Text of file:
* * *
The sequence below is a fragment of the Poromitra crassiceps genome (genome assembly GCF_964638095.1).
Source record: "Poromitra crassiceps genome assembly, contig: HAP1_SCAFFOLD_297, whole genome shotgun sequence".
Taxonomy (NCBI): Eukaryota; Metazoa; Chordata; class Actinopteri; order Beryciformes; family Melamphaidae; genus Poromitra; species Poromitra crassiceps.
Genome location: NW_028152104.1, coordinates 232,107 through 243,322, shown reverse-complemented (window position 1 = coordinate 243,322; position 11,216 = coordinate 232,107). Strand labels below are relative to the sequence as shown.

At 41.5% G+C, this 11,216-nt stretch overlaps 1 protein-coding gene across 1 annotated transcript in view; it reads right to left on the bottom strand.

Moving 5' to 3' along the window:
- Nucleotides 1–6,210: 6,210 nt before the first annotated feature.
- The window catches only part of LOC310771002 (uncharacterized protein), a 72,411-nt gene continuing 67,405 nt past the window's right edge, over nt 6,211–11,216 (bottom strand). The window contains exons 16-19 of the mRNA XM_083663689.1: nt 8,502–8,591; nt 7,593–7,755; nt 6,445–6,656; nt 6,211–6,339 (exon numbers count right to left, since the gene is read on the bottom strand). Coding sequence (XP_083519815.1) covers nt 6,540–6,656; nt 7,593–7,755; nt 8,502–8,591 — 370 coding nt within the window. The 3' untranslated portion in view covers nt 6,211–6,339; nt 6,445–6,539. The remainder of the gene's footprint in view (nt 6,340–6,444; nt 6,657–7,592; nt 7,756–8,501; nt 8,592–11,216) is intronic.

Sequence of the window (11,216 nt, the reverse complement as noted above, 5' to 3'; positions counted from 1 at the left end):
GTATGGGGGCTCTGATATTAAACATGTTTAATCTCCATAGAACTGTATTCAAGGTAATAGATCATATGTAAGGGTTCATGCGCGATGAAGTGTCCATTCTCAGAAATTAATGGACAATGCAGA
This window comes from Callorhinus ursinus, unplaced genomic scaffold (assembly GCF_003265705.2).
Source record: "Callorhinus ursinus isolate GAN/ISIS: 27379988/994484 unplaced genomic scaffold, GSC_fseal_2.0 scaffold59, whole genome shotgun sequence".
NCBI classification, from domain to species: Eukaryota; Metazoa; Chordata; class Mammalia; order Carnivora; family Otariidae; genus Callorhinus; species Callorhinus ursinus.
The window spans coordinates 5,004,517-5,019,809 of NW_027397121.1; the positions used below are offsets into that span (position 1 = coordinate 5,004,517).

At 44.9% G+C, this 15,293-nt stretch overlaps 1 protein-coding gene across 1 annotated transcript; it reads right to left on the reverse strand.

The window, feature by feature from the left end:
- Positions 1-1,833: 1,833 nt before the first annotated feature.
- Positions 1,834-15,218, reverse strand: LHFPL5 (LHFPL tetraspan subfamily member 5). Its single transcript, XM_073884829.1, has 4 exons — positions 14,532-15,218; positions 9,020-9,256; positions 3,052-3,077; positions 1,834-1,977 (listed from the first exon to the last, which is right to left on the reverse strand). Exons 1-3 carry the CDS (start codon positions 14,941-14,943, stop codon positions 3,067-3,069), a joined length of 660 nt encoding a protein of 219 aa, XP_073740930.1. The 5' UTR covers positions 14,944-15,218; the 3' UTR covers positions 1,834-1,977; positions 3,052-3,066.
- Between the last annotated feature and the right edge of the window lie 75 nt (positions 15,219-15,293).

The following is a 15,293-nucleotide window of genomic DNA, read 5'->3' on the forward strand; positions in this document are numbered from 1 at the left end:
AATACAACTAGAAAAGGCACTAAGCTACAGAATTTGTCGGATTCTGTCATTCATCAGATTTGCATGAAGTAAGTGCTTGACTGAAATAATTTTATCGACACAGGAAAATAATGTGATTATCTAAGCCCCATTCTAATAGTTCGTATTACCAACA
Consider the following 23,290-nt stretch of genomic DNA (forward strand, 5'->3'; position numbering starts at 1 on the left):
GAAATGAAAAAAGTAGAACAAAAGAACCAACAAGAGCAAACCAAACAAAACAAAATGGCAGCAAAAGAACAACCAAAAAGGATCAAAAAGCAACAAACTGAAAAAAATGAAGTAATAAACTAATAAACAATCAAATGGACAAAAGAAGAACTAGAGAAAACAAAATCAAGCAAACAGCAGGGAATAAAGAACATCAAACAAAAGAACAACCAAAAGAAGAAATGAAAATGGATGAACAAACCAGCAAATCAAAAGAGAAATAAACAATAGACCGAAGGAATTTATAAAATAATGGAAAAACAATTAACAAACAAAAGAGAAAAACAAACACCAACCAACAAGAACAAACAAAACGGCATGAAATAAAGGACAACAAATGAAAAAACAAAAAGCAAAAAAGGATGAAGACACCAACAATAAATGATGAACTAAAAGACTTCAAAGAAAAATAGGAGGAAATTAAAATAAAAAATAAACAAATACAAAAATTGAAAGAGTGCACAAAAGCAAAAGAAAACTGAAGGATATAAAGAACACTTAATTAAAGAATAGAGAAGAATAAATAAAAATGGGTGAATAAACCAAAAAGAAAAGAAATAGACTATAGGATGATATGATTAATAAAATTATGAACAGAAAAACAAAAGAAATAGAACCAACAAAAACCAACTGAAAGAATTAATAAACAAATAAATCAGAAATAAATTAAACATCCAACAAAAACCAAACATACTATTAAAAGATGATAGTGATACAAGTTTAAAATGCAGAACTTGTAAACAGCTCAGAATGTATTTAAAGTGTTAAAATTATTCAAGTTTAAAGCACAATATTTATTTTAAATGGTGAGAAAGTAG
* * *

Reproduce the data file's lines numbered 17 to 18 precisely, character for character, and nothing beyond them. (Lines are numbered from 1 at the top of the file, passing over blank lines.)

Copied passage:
- Positions 1-1,833: 1,833 nt before the first annotated feature.
- Positions 1,834-15,218, reverse strand: LHFPL5 (LHFPL tetraspan subfamily member 5). Its single transcript, XM_073884829.1, has 4 exons — positions 14,532-15,218; positions 9,020-9,256; positions 3,052-3,077; positions 1,834-1,977 (listed from the first exon to the last, which is right to left on the reverse strand). Exons 1-3 carry the CDS (start codon positions 14,941-14,943, stop codon positions 3,067-3,069), a joined length of 660 nt encoding a protein of 219 aa, XP_073740930.1. The 5' UTR covers positions 14,944-15,218; the 3' UTR covers positions 1,834-1,977; positions 3,052-3,066.